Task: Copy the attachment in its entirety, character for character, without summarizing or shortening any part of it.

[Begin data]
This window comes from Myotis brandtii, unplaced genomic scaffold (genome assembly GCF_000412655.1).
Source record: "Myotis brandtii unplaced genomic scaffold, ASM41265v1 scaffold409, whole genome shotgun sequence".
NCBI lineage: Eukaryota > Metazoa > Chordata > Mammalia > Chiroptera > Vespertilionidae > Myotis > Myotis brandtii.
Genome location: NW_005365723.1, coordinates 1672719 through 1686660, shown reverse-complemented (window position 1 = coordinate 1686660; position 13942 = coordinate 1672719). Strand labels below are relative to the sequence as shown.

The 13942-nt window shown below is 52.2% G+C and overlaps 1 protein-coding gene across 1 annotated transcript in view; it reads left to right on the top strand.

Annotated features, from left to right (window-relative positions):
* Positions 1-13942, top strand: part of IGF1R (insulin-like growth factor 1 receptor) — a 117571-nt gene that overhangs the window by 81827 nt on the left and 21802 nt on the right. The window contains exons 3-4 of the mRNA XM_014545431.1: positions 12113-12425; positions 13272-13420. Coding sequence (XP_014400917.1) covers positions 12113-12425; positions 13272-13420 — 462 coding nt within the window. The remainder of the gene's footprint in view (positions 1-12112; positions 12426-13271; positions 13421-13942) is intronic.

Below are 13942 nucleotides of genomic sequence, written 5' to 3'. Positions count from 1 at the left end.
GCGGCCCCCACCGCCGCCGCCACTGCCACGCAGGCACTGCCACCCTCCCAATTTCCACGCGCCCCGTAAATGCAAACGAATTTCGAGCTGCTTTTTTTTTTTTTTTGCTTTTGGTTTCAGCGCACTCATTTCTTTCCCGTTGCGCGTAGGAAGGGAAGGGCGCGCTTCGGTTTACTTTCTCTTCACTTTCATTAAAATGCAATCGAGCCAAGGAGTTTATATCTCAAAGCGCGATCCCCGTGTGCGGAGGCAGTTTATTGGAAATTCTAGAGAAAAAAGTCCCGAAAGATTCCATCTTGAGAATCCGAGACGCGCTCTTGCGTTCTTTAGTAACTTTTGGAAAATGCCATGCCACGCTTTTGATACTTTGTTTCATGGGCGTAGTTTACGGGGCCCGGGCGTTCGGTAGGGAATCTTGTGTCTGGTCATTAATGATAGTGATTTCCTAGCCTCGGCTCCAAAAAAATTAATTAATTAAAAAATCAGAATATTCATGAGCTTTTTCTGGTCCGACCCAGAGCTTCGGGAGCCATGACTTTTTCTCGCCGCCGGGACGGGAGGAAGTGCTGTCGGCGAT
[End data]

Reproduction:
This window comes from Myotis brandtii, unplaced genomic scaffold (genome assembly GCF_000412655.1).
Source record: "Myotis brandtii unplaced genomic scaffold, ASM41265v1 scaffold409, whole genome shotgun sequence".
NCBI lineage: Eukaryota > Metazoa > Chordata > Mammalia > Chiroptera > Vespertilionidae > Myotis > Myotis brandtii.
Genome location: NW_005365723.1, coordinates 1672719 through 1686660, shown reverse-complemented (window position 1 = coordinate 1686660; position 13942 = coordinate 1672719). Strand labels below are relative to the sequence as shown.

The 13942-nt window shown below is 52.2% G+C and overlaps 1 protein-coding gene across 1 annotated transcript in view; it reads left to right on the top strand.

Annotated features, from left to right (window-relative positions):
* Positions 1-13942, top strand: part of IGF1R (insulin-like growth factor 1 receptor) — a 117571-nt gene that overhangs the window by 81827 nt on the left and 21802 nt on the right. The window contains exons 3-4 of the mRNA XM_014545431.1: positions 12113-12425; positions 13272-13420. Coding sequence (XP_014400917.1) covers positions 12113-12425; positions 13272-13420 — 462 coding nt within the window. The remainder of the gene's footprint in view (positions 1-12112; positions 12426-13271; positions 13421-13942) is intronic.

Below are 13942 nucleotides of genomic sequence, written 5' to 3'. Positions count from 1 at the left end.
GCGGCCCCCACCGCCGCCGCCACTGCCACGCAGGCACTGCCACCCTCCCAATTTCCACGCGCCCCGTAAATGCAAACGAATTTCGAGCTGCTTTTTTTTTTTTTTTGCTTTTGGTTTCAGCGCACTCATTTCTTTCCCGTTGCGCGTAGGAAGGGAAGGGCGCGCTTCGGTTTACTTTCTCTTCACTTTCATTAAAATGCAATCGAGCCAAGGAGTTTATATCTCAAAGCGCGATCCCCGTGTGCGGAGGCAGTTTATTGGAAATTCTAGAGAAAAAAGTCCCGAAAGATTCCATCTTGAGAATCCGAGACGCGCTCTTGCGTTCTTTAGTAACTTTTGGAAAATGCCATGCCACGCTTTTGATACTTTGTTTCATGGGCGTAGTTTACGGGGCCCGGGCGTTCGGTAGGGAATCTTGTGTCTGGTCATTAATGATAGTGATTTCCTAGCCTCGGCTCCAAAAAAATTAATTAATTAAAAAATCAGAATATTCATGAGCTTTTTCTGGTCCGACCCAGAGCTTCGGGAGCCATGACTTTTTCTCGCCGCCGGGACGGGAGGAAGTGCTGTCGGCGAT